The Dallas Museum of Art will announce today that it will drop its $10 general admission charge and become free to the public. (Actually, it sort of already has: The JPEG above is a screenshot of the museum’s website. The video wasn’t live as of publishing time. Update: It’s now live. The DMA is free effective Jan. 21, 2013 and has announced a digital rewards program that could make membership free too.)
The DMA is continuing an industry trend of making general admission free. In recent years museums such as the Nelson-Atkins Museum of Art, the Indianapolis Museum of Art, the Baltimore Museum of Art, the Walters Art Museum and the Detroit Institute of Arts (for local residents) have all decided that they can better fulfill their missions by eliminating barriers to access and entry.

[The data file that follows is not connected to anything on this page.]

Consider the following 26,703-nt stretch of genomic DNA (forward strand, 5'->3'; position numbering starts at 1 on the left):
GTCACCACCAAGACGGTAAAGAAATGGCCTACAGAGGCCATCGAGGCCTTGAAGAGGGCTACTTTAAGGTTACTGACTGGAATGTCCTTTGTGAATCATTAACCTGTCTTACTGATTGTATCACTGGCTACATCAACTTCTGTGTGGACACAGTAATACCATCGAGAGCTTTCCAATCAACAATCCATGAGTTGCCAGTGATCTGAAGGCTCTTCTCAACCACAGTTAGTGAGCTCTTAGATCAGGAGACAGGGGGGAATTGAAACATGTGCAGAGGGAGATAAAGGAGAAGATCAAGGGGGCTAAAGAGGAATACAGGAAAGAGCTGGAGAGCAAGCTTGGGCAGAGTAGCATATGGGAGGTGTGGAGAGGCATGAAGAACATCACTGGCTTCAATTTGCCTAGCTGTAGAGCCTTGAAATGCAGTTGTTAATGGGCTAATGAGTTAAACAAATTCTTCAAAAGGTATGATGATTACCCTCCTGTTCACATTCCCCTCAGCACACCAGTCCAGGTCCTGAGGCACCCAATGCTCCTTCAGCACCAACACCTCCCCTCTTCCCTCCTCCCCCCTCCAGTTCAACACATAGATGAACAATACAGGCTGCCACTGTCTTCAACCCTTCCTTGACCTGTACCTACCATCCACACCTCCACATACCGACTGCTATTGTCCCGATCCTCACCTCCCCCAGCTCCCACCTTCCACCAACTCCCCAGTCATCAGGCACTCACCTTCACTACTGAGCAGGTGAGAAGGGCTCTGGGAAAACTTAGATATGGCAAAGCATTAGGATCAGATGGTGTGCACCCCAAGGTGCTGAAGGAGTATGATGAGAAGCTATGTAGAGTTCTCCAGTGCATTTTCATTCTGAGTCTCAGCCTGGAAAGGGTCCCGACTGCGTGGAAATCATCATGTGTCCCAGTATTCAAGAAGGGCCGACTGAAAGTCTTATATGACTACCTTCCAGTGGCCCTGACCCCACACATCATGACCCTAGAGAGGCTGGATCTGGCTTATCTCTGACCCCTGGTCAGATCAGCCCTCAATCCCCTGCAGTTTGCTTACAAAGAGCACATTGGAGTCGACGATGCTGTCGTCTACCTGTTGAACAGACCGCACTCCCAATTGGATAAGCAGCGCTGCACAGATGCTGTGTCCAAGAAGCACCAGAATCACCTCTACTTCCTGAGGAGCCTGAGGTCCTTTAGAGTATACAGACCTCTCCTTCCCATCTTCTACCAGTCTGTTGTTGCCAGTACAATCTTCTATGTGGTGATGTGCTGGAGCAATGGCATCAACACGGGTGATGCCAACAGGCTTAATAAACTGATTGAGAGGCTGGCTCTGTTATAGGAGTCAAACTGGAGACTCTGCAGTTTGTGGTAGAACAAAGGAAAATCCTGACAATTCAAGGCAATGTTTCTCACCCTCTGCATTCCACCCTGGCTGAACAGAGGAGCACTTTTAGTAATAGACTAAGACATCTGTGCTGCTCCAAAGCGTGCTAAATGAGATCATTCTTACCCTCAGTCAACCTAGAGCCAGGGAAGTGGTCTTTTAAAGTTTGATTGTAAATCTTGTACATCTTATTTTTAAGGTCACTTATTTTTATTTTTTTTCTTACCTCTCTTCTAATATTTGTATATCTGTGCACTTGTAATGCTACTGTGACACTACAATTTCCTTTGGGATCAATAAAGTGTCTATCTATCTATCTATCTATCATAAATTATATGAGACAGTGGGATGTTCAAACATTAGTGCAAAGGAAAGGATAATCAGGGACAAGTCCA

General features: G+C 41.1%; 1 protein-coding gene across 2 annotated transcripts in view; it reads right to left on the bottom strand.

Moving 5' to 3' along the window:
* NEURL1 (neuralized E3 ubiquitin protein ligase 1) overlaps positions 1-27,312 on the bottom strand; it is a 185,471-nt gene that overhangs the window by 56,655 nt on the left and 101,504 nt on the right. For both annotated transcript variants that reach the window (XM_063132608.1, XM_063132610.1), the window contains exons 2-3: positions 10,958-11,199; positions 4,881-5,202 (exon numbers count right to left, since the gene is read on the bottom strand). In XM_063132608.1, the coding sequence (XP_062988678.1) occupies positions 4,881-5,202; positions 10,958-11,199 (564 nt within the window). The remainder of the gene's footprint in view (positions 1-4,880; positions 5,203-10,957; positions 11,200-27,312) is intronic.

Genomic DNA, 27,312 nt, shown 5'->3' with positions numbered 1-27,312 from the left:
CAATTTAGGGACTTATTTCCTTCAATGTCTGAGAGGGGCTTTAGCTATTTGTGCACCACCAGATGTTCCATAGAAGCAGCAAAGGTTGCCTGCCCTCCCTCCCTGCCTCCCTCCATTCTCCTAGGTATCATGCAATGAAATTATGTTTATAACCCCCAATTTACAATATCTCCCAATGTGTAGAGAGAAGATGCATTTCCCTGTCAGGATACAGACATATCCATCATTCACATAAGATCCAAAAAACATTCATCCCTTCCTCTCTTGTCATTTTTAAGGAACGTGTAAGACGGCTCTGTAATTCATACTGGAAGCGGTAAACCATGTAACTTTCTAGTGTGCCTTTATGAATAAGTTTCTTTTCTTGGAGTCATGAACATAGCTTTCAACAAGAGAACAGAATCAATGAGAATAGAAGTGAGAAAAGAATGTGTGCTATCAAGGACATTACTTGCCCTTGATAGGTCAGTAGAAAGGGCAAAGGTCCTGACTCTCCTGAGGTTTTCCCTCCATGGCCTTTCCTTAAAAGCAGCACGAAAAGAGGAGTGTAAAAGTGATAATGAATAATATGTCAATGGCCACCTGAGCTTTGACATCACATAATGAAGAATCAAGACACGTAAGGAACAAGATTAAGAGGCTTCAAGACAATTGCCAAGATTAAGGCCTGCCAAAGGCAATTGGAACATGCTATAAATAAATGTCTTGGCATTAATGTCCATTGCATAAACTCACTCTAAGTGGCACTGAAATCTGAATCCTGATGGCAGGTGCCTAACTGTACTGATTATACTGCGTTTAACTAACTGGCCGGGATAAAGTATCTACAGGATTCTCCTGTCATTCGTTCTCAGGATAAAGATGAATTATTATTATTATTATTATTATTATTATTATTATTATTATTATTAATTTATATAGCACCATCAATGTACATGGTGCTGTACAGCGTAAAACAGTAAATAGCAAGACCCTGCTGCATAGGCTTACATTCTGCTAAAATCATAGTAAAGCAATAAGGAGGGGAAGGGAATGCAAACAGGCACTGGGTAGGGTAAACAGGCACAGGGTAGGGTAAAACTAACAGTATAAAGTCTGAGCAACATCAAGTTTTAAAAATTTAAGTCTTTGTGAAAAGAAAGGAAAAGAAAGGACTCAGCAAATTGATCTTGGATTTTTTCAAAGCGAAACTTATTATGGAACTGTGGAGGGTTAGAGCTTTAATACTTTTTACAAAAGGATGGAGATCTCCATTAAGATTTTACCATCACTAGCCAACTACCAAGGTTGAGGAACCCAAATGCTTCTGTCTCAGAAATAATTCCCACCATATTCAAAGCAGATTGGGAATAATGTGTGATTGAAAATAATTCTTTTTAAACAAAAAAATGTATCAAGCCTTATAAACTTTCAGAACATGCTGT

The trend toward greater public access to art has yet to extend to museums in major tourist cities: MoMA soaks visitors — 60 percent of whom come from overseas — for $25. The Met asks for $25 (here’s why that’s a bad idea) and the Guggenheim charges $22. In San Francisco, America’s other big city for art tourism, SFMOMA charges $18. None of them offer free admission or discounts to their home audiences.
Museums outside the two big tourism cities that are behind the curve include the Los Angeles County Museum of Art ($15, $20 for exhibition-access), the Art Institute of Chicago ($18), the Philadelphia Museum of Art ($20) and the Carnegie Museum of Art ($18).